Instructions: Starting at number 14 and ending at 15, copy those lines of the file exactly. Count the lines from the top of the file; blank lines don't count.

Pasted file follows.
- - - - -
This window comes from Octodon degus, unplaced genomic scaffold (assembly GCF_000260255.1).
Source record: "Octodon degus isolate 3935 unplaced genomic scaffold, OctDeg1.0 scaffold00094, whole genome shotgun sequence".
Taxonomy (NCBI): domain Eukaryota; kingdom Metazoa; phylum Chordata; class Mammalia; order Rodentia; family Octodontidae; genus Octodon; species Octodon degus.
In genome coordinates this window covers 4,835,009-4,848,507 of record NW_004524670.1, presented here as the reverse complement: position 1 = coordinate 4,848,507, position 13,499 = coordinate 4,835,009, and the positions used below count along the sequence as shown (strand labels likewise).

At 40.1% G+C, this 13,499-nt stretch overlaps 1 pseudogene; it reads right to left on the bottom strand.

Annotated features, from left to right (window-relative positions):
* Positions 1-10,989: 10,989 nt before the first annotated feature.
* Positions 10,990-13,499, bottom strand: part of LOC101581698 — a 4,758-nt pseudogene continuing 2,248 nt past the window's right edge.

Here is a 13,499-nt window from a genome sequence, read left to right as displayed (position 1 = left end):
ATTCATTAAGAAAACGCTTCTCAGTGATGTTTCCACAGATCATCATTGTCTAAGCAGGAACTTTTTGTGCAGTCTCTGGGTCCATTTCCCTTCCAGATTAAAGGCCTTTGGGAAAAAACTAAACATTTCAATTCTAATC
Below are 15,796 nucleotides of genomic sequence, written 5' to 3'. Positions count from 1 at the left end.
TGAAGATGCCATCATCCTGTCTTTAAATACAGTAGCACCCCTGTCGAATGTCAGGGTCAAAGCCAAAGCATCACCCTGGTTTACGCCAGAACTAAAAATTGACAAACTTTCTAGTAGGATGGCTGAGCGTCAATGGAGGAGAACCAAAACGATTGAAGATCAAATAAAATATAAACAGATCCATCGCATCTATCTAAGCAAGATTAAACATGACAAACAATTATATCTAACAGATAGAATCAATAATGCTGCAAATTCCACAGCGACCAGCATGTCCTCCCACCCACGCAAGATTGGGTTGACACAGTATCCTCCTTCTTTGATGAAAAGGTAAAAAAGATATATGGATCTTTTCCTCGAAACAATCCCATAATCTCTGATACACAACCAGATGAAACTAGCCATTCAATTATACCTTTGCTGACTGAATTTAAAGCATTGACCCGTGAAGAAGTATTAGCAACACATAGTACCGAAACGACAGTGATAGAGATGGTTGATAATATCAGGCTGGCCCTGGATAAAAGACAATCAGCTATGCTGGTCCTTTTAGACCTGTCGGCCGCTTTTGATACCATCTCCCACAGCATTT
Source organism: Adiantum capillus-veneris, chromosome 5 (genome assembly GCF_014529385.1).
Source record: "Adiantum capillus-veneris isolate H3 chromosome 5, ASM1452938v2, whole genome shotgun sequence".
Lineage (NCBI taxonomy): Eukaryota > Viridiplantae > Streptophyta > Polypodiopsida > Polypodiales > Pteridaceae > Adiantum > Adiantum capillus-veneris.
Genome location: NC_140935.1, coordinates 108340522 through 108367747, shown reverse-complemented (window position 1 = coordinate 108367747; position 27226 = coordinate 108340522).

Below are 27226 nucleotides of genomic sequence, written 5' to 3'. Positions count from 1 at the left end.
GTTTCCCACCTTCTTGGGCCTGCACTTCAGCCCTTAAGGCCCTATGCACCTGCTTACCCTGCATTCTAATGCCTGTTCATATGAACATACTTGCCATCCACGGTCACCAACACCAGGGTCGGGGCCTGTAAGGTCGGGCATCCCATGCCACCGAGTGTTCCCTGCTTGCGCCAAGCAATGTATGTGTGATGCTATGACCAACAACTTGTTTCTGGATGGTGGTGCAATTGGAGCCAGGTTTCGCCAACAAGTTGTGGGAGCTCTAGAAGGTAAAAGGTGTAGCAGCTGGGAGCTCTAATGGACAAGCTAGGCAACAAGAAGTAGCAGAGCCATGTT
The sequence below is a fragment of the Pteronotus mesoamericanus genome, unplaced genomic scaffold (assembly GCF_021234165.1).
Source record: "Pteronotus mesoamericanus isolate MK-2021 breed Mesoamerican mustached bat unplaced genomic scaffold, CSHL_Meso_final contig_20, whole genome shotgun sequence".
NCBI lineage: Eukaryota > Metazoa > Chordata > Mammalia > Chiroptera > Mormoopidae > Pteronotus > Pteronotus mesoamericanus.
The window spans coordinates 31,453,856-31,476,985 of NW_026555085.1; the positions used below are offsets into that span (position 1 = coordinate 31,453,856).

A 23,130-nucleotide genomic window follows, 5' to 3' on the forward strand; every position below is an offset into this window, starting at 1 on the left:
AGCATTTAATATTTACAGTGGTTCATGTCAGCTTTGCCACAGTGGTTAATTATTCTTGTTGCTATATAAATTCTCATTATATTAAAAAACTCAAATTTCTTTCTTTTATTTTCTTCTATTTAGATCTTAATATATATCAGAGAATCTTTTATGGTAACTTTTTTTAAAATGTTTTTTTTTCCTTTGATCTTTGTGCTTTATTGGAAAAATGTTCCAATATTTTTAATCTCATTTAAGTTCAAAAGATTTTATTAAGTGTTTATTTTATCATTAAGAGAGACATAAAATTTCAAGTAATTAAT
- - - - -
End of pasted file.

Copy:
Source record: "Adiantum capillus-veneris isolate H3 chromosome 5, ASM1452938v2, whole genome shotgun sequence".
Lineage (NCBI taxonomy): Eukaryota > Viridiplantae > Streptophyta > Polypodiopsida > Polypodiales > Pteridaceae > Adiantum > Adiantum capillus-veneris.